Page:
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E os caras da Força Publica:https://en.wikipedia.org/wiki/Force_Publique
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AtrocitiesUnder Leopold a major purpose of the Force was to enforce the rubber quotas and other forms of forced labor
. Armed with modern weapons and the chicotte—a bull whip made of hippopotamus hide—soldiers of the FP often took and mistreated hostages. Reports from foreign missionaries and consular officials detail a number of instances where Congolese men and women were flogged or raped by soldiers of the Force Publique, unrestrained by their officers and NCOs. They also burned recalcitrant villages and there is evidence, including photographs, that FP soldiers cut off human hands either as trophies or to show that bullets had not been wasted.
During the Free State period, the Force Publique suffered from institutional problems. During the early years of the force, mutinies of black soldiers occurred several times. By the early 1890s, much of the eastern portion of the Free State was under the control of Arab ivory and slave traders (though the Government was able to re-establish control over the east by the mid-1890s). Organizational problems were also quite prevalent during the Free State era. With many Force Publique detachments being stationed in remote areas of the territory, some officers took to using soldiers under their control to further private economic agendas rather than focusing on military concerns. By the end of 1891, the force had 60 officers, 60 non-commissioned officers, and 3,500 black soldiers. Friendly tribes and militias were often used to help exert control over the outermost parts of the Free State.Under Belgian rule
Organisation and role
The Force Publique in German East Africa during World War I
Following the takeover of the Free State by the Belgian Government in 1908, the Force Publique was organised into 21 separate companies (originally numbered but were later known only by their names), along with an artillery and an engineers unit containing over 12,100 men. The companies were as follows: Aruwimi, Bangala, Bas-Congo, Cateracts, Équateur, Ituri, Kasai, Kwango, Lac Léopold II, Lualaba, Lulongo, Makrakas, Makua-Bomokandi, Ponthiérville, Rubi, Ruzizi-Kivu, Stanley Falls, Stanley Pool, Ubangi, and Uele-Bili.
There were also six recruit training camps containing over 2,400 men. These Force Publique companies eventually grew to over 600 men each but their constituent units known as detachments were so widely scattered that the force had no real military value. It was intended that each administrative company form a Compagnie Marche of 150 men. Each Marche or field company was intended to have four Belgian officers and NCOs plus between 100 and 150 askaris (African soldiers). In principle companies comprised two or three 50-man platoons. There were supposed to be enough companies to form three Marche battalions. There were eight Congolese NCOs as part of this establishment.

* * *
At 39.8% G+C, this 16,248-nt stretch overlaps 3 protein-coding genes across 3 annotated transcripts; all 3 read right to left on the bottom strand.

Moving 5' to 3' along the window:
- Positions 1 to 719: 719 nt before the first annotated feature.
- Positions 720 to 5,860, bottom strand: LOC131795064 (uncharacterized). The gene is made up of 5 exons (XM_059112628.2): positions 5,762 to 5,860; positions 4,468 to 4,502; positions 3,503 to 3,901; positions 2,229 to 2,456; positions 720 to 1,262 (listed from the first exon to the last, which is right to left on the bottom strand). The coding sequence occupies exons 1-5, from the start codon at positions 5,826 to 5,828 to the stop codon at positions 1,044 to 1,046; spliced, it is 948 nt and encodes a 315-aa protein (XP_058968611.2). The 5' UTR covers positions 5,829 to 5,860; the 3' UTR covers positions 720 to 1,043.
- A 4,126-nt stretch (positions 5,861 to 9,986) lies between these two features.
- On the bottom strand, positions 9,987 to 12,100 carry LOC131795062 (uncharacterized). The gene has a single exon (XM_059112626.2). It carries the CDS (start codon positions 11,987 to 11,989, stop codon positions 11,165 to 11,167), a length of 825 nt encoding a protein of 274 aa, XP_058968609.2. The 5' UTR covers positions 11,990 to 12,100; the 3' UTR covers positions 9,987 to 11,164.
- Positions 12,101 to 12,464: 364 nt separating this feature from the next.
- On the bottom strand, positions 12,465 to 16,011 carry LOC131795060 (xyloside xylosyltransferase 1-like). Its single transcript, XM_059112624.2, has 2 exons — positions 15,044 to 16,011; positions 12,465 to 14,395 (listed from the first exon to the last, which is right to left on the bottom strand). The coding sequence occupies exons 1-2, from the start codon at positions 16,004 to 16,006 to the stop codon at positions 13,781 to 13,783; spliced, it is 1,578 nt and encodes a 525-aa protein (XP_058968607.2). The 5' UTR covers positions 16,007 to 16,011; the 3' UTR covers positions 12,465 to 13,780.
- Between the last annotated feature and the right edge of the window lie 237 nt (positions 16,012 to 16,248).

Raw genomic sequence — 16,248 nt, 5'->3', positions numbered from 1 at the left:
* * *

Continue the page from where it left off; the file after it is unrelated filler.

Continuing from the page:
Belgian officers and NCOs replaced nearly all the multi-national Europeans who had been employed under the Free State. The 2,875 men of the Troupes de Katanga constituted a semi-autonomous force of six companies: four de marche and two other infantry, plus a cyclist company and a battalion headquarters. In addition there was the Compagnie d'Artillerie et de Génie (Artillery and Engineers Company) manning Fort Boma at the mouth of the Congo River in Boma. Fort Boma contained eight 160mm guns manned by 200 men, who saw little or no service during the war.
In 1914, the Force Publique, inclusive of the Katanga companies, totalled about 17,000 askaris with 178 white officers and 235 white NCOs. The majority served in small static garrisons called poste with a primarily police role. With the outbreak of World War I, the Katangese units were organized in battalions (Ie, IIe, and IIIme) for military service in Northern Rhodesia and the eastern frontier districts of the Congo. The FP was able to assemble another battalion from smaller units; originally called the IIIe but changed to the 11e to avoid confusion with the Katanga IIIme battalion.Much had been done to remedy the worst excesses of the Free State period and the Force Publique had become a more typical colonial army — well disciplined but with an inevitably repressive role
. Most askaris were armed with single shot 11 mm Albini Rifles. They continued to wear the blue uniform (with red trim around the neck and down the front opening), red fez and sash of the Free State period until replaced by khaki during 1915–17. Initial enlistment was for a period of seven years.
Other weapons included the Maxim machine-guns and Nordenfelt 4.7 cm and Krupp 7.5 cm cannons.